Based on the Bucs’ feeble 2022 production, whoever succeeds Byron Leftwich as offensive coordinator will be attempting to clear a pretty low bar.
Albeit with equally low job security.
Suddenly, this gig isn’t exactly glamorous. As it stands, Kyle Trask — who has nine attempts in one career NFL appearance — is the only quarterback under contract, and Todd Bowles will enter his second season coaching for his job.
Barring a return of Tom Brady or a bonanza in the draft or free agency (all long shots), Leftwich’s successor has a dicey, daunting task ahead. Here are a few candidates Bowles and general manager Jason Licht might be considering:
Bill O’Brien, Alabama offensive coordinator
Could the hiring of Brady’s former coordinator in New England (2007-2011) convince the 45-year-old to give it one more go in Tampa? It’s all enticing, but it’s all speculation, too. O’Brien also could land his old gig with Bill Belichick, and he reportedly interviewed with the Patriots. Bear in mind that O’Brien, whom the Bucs contacted last year when Leftwich appeared destined for Jacksonville, also worked with Licht in New England.
Todd Monken, Georgia offensive coordinator
In his initial stint as Bucs offensive coordinator (2016-18) Monken performed so efficiently that Dirk Koetter gave up play-calling duties in 2018 and handed them off to this college/NFL journeyman. That year, the Bucs set a franchise record with 48 points in the first NFL game Monken ever called and finished the year with 396 points and 6,648 yards — also team records at the time. Thing is, Monken’s got it so good with the back-to-back national champions, would he consider walking away for what could conceivably be a one-and-done gig?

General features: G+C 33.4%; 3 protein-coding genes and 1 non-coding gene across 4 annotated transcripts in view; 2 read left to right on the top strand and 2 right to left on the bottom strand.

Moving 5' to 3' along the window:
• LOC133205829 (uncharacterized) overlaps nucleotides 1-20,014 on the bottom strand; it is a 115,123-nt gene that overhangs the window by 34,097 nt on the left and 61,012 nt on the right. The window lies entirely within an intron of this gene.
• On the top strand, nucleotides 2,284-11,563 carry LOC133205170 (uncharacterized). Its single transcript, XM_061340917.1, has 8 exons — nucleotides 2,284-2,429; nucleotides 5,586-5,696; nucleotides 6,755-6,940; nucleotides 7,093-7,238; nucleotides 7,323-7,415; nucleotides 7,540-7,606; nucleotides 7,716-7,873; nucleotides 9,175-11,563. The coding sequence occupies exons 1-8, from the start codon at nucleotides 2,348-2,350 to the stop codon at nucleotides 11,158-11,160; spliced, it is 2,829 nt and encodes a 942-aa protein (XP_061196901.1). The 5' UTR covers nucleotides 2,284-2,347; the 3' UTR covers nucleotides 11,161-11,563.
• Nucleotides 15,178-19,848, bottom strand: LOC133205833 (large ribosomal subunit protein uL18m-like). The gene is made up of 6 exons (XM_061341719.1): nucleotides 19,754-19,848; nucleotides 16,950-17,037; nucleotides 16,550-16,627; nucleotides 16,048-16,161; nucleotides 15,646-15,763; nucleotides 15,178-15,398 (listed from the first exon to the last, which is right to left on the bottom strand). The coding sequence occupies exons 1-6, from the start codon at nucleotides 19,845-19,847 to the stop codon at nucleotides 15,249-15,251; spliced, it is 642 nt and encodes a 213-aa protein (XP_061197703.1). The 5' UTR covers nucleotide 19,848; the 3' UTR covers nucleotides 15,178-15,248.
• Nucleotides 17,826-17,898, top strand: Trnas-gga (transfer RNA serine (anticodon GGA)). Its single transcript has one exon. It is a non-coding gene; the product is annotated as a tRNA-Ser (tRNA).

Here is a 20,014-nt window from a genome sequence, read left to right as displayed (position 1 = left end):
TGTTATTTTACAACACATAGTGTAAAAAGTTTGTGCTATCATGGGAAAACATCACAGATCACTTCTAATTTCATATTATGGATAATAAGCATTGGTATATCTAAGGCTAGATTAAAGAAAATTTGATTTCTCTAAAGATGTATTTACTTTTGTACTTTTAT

Frank Reich, former Colts head coach
It’s hardly Reich’s fault that Indianapolis has had a laughable carousel of quarterbacks since Andrew Luck’s retirement. Granted, the Matt Ryan experiment in 2022 flopped, and Reich’s decision to replace Ryan with second-year newbie Sam Ehlinger was baffling. But he served as coordinator of the Eagles’ Super Bowl title team (2017), and oversaw top-10 offenses with the Colts in 2018 and 2020. Reich’s experience as an NFL quarterback and his unflappable demeanor may ideally suit a green quarterback, which the Bucs just might have.
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Greg Roman, former Ravens offensive coordinator
If the Bucs want to get their running game back on track, Roman, 50, seems as solid a candidate as anyone. Before resigning amid fan unrest on Thursday, Roman oversaw an offense that established NFL records for rushing yards in a season (3,216 in 2019), average time of possession (34:47 in 2019) and consecutive 100-yard rushing games (43 from 2019 -2021). Granted, Lamar Jackson’s footprints were all over those records, but a handful of tailbacks (such as Mark Ingram, Gus Edwards, JK Dobbins) flourished on Roman’s watch. Problem was, Roman struggled to devise a respectable passing attack to complement the run — the polar opposite of Leftwich’s problem.
Chan Gailey, retired college/NFL coach
Total spitball here, but Gailey, 71, was Bowles’ coordinator in New York in 2015, when the Jets finished 10-6 behind journeyman quarterback Ryan Fitzpatrick. A Gators quarterback in a previous life (1971-1973), Gailey worked in the NFL as recently as 2020, where he lasted only one season as Dolphins coordinator.
Thad Lewis, Bucs assistant receivers coach
While a number of Bruce Arians holdovers were let go in Thursday’s purge, Lewis wasn’t among them — for good reason. Both Arians and Bowles thinks highly of this 35-year-old former Duke quarterback, who joined the team as a coaching intern in 2020. Before that, Lewis had a vagabond NFL career, with nine different clubs. Probably a long shot, but not a name to dismiss either.
Contact Joey Knight at email@example.com. Follow @TBTimes_Bulls.
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